Walker v Hall: CA 1984

The court considered the way of distributing property purchased by an unmarried couple: ‘When such a relationship comes to an end, just as with many divorced couples, there are likely to be disputes about the distribution of shared property. How are such disputes to be decided? They cannot be decided in the same way as similar disputes are decided when there has been a divorce. The courts have no jurisdiction to do so. They have to be decided in accordance with the law relating to property . . There is no special law relating to property shared by cohabitees any more than there is any special law relating to property used in common by partners or members of a club. The principles of law to be applied are clear, though sometimes their application to particular facts are difficult. In circumstances such as arose in this case the appropriate law is that of resulting trusts. If there is a resulting trust (and there was one in this case) the beneficiaries acquire by operation of law interests in the trust property. An interest in property which is the consequence of a legal process must be identifiable. It must be more than expectations which at some later date require to be valued by a court . .’
Dillon LJ: ‘. . . the law of trusts has concentrated on how the purchase money has been provided and it has consistently been held that where the purchase money for the property acquired by two or more persons in their joint names has been provided by those persons in unequal amounts, they will be beneficially entitled as between themselves in the proportions in which they provided the purchase money. This is the basic doctrine of the resulting trust and it is conveniently and cogently expounded by Lord Upjohn in Pettitt v Petitt [1970] AC 777 at p 814’ and ‘. . . it is not open to this court, in my judgment, in the absence of specific evidence of the parties’ intention, to hold that 33 Foxberry Road belongs beneficially to Mr Hall and Mrs Walker in equal shares, notwithstanding their unequal contributions to the purchase price, simply because it was bought to be their family home and they intended that their relationship should last for life. Equally it is not open to this court to ‘top up’ Mrs Walker’s share, beyond what it would be on the mere basis of her financial contribution, on some broad notion of what would be fair simply because the house was bought as the family home; the court could no doubt do this in an appropriate case in proceedings under s.24 of the 1973 Act but the discretion under that section is not available in the present case.’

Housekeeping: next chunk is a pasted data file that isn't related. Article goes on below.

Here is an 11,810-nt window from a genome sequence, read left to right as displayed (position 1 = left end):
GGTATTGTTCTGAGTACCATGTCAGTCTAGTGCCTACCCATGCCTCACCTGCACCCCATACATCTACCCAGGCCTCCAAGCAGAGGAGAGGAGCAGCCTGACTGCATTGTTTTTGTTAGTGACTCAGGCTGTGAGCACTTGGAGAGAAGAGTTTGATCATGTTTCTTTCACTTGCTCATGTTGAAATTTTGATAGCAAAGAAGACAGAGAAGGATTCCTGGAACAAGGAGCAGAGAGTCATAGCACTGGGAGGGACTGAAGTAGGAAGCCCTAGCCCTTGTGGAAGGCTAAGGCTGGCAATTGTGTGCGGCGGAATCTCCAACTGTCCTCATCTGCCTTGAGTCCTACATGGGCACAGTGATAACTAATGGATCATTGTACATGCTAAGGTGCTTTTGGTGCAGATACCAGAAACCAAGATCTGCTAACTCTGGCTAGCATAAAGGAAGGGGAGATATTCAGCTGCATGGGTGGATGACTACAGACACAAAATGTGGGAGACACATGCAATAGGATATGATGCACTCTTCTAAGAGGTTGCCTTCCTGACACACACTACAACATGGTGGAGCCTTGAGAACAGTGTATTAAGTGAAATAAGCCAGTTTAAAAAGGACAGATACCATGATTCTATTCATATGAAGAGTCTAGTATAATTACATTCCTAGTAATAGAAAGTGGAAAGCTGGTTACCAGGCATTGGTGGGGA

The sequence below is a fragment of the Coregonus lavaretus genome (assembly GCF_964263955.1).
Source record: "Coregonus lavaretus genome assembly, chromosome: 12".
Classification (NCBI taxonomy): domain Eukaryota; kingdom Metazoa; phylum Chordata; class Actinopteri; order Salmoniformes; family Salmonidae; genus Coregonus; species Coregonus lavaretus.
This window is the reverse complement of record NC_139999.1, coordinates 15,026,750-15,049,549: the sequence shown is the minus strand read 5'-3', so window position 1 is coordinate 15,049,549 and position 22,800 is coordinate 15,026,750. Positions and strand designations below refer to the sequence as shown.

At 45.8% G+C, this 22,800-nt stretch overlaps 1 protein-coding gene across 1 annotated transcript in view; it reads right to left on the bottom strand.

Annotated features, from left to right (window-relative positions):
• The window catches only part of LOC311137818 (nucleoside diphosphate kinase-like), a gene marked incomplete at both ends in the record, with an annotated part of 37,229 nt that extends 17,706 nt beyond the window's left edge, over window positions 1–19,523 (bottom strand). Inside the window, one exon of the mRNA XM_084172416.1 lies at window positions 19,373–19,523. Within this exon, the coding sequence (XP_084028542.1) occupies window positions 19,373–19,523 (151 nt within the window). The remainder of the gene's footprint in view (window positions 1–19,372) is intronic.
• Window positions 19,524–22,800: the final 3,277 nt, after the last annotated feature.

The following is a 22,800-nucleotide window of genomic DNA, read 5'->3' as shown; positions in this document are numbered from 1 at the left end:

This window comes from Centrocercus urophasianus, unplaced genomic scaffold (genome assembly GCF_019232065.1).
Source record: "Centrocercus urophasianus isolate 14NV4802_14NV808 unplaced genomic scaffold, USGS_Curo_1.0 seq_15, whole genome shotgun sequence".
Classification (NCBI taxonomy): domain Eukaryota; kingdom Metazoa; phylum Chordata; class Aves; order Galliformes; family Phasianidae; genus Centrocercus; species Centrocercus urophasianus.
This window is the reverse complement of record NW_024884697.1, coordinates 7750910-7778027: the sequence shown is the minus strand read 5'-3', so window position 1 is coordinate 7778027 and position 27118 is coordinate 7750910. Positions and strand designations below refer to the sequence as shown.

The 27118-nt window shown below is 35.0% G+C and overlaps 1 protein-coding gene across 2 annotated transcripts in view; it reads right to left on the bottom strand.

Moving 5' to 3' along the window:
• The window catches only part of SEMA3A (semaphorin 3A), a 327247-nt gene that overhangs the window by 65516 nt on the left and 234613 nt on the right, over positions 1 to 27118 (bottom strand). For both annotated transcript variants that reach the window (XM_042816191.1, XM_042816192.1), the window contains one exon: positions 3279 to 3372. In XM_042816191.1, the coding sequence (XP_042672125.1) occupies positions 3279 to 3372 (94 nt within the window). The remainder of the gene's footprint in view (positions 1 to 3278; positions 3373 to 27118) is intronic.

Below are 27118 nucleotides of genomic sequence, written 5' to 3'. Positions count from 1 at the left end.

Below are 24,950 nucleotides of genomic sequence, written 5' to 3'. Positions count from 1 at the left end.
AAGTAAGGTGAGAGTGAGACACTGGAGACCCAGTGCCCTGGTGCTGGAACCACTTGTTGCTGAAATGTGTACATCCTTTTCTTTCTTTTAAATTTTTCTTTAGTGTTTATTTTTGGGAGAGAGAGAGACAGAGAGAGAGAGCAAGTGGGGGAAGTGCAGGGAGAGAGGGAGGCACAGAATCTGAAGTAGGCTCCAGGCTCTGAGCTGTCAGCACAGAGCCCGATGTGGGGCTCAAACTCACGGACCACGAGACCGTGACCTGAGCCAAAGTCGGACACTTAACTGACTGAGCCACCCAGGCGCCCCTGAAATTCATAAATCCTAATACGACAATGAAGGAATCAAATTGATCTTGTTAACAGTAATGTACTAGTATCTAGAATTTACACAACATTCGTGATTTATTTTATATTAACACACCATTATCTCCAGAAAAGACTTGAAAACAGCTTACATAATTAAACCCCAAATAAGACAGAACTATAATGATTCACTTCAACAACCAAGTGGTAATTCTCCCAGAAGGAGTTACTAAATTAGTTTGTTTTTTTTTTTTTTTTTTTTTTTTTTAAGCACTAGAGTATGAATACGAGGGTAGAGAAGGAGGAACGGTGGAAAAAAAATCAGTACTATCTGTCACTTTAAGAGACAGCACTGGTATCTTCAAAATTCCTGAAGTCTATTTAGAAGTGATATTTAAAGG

Lord Justice Lawton, Lord Justice Dillon, Lord Justice Kerr


[1984] FLR 126


Matrimonial Proceedings and Property Act 1970, Matrimonial Causes Act 1973


England and Wales


CitedPettitt v Pettitt HL 23-Apr-1969
A husband and wife disputed ownership of the matrimonial home in the context of the presumption of advancement.
Lord Reid said: ‘These considerations have largely lost their force under present conditions, and, unless the law has lost its . .
CitedGissing v Gissing HL 7-Jul-1970
Evidence Needed to Share Benefical Inerests
The family home had been purchased during the marriage in the name of the husband only. The wife asserted that she had a beneficial interest in it.
Held: The principles apply to any case where a beneficial interest in land is claimed by a . .

Cited by:

CitedOxley v Hiscock CA 6-May-2004
The parties were not married, but had brought together their resources to purchase a home in the name of one of them. Nothing had been said about the respective shares on which the property was to be held.
Held: The shares were to be assessed . .
CitedTurton v Turton CA 1988
When ascertaining the beneficial interests in a family home purchased by an unmarried couple, those interests had to be ascertained from consideration of the intentions of the parties at the time of the purchase; they were not to be left for . .
CitedStack v Dowden CA 13-Jul-2005
The parties purchased a property together. The transfer contained a survivorship restriction but no declaration of the beneficial interests. The judge had held the property to be held as tenants in commn on equal shares.
Held: In a case where . .
CitedJones v Kernott SC 9-Nov-2011
Unmarried Couple – Equal division displaced
The parties were unmarried but had lived together. They now disputed the shares in which they had held the family home. It had been bought in joint names, but after Mr Kernott (K) left in 1993, Ms Jones (J) had made all payments on the house. She . .
Lists of cited by and citing cases may be incomplete.

Trusts, Family

Updated: 30 April 2022; Ref: scu.199945